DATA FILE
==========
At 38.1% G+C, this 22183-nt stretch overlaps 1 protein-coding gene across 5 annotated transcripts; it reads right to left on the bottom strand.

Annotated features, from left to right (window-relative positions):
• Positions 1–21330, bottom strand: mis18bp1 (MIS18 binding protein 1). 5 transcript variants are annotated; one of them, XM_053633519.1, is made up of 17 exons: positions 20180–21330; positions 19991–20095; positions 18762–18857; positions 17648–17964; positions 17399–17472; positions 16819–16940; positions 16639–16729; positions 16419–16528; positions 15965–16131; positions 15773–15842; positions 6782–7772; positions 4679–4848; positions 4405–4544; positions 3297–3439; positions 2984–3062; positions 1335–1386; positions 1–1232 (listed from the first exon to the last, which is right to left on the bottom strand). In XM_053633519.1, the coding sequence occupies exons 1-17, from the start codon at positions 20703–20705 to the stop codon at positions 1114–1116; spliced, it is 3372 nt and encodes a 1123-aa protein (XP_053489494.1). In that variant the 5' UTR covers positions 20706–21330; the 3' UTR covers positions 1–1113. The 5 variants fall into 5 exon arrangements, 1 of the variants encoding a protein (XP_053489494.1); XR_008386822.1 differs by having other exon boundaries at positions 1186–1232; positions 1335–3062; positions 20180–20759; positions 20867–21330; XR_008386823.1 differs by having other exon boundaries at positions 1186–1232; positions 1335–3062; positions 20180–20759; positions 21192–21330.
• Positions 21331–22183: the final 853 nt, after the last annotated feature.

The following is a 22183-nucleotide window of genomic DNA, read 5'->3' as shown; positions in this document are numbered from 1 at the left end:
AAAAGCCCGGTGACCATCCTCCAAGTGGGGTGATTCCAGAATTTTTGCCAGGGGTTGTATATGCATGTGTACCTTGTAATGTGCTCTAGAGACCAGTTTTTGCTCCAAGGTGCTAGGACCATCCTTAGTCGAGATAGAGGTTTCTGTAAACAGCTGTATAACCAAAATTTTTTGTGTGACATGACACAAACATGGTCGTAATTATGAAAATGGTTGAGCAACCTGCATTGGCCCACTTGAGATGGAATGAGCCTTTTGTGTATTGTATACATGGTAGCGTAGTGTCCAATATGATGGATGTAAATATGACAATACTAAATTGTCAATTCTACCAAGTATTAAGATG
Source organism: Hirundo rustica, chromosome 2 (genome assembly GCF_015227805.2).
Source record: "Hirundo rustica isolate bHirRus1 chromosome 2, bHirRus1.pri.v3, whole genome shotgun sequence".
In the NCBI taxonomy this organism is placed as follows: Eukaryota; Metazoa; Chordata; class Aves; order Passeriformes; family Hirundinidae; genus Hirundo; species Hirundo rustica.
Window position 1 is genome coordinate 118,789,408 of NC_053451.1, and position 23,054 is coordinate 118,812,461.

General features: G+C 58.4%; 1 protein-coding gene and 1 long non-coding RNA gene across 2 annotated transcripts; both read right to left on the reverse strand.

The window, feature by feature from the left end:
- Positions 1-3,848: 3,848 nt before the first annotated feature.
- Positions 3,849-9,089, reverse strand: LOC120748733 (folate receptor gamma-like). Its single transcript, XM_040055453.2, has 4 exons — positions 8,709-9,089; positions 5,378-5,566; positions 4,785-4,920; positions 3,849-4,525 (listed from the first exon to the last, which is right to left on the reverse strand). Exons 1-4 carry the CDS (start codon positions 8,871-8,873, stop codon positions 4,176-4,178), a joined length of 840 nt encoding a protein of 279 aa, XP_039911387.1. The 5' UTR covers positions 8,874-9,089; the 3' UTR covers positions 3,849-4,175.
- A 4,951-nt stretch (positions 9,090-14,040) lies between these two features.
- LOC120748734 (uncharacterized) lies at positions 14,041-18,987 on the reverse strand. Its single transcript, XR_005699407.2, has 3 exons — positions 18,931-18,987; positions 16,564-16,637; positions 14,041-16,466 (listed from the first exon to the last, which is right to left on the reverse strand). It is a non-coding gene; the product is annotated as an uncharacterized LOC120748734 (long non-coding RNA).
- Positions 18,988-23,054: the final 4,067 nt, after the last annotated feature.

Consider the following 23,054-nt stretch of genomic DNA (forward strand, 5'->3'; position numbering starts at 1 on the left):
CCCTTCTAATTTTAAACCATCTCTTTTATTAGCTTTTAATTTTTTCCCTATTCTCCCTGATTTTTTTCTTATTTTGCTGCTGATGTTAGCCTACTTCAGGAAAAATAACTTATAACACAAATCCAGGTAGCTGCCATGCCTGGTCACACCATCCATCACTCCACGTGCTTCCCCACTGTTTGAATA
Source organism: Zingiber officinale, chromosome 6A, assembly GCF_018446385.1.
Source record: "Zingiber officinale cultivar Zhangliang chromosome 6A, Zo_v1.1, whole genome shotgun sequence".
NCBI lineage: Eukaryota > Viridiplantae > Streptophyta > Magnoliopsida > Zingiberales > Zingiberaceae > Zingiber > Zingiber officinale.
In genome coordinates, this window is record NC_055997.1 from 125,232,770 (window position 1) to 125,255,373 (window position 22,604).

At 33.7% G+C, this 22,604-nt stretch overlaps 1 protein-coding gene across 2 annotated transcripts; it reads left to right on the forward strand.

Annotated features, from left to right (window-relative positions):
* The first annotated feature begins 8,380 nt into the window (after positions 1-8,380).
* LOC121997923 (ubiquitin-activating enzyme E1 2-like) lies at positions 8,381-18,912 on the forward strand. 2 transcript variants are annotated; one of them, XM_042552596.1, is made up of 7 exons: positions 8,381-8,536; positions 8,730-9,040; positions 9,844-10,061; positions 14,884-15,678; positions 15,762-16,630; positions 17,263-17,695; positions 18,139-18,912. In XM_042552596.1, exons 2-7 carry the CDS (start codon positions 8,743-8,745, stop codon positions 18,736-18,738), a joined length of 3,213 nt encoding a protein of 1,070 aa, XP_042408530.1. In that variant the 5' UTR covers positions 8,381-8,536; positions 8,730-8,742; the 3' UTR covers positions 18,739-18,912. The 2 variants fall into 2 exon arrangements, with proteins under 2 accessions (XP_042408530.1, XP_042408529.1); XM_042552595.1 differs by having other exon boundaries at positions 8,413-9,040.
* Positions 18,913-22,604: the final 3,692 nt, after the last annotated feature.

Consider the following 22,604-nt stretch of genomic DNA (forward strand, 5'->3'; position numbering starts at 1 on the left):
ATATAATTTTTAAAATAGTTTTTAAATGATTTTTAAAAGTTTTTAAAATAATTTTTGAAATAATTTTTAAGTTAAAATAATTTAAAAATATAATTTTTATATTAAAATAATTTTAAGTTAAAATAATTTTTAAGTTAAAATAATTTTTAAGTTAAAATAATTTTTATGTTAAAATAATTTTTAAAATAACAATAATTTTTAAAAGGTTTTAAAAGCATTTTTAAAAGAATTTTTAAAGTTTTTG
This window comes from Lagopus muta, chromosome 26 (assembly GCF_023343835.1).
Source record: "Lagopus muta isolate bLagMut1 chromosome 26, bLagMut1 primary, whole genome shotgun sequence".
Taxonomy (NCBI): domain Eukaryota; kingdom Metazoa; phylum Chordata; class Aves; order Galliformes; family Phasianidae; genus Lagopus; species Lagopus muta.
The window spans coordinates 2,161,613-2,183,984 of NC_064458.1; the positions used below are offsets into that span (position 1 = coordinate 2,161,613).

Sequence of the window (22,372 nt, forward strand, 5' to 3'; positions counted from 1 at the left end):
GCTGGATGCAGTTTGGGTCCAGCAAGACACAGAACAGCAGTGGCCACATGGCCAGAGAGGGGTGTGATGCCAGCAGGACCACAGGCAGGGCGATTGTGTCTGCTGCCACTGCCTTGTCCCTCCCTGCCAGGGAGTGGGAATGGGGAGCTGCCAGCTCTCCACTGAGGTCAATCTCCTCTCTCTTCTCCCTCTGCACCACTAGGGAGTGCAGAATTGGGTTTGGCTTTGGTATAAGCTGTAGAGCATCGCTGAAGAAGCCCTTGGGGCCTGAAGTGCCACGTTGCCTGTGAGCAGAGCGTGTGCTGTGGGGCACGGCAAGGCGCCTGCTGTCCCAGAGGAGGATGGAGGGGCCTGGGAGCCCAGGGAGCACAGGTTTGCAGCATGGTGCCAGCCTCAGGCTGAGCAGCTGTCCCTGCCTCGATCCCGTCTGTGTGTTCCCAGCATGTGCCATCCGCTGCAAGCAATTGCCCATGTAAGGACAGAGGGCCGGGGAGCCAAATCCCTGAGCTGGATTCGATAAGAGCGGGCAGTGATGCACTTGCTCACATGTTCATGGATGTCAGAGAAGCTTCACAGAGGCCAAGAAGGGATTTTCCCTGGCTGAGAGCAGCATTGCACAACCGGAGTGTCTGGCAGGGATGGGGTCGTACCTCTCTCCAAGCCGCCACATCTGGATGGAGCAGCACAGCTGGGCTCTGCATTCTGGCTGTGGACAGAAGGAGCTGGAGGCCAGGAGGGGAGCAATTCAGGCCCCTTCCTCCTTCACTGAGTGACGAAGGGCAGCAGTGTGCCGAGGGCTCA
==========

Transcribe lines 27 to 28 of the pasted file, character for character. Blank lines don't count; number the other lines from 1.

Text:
* LOC121997923 (ubiquitin-activating enzyme E1 2-like) lies at positions 8,381-18,912 on the forward strand. 2 transcript variants are annotated; one of them, XM_042552596.1, is made up of 7 exons: positions 8,381-8,536; positions 8,730-9,040; positions 9,844-10,061; positions 14,884-15,678; positions 15,762-16,630; positions 17,263-17,695; positions 18,139-18,912. In XM_042552596.1, exons 2-7 carry the CDS (start codon positions 8,743-8,745, stop codon positions 18,736-18,738), a joined length of 3,213 nt encoding a protein of 1,070 aa, XP_042408530.1. In that variant the 5' UTR covers positions 8,381-8,536; positions 8,730-8,742; the 3' UTR covers positions 18,739-18,912. The 2 variants fall into 2 exon arrangements, with proteins under 2 accessions (XP_042408530.1, XP_042408529.1); XM_042552595.1 differs by having other exon boundaries at positions 8,413-9,040.
* Positions 18,913-22,604: the final 3,692 nt, after the last annotated feature.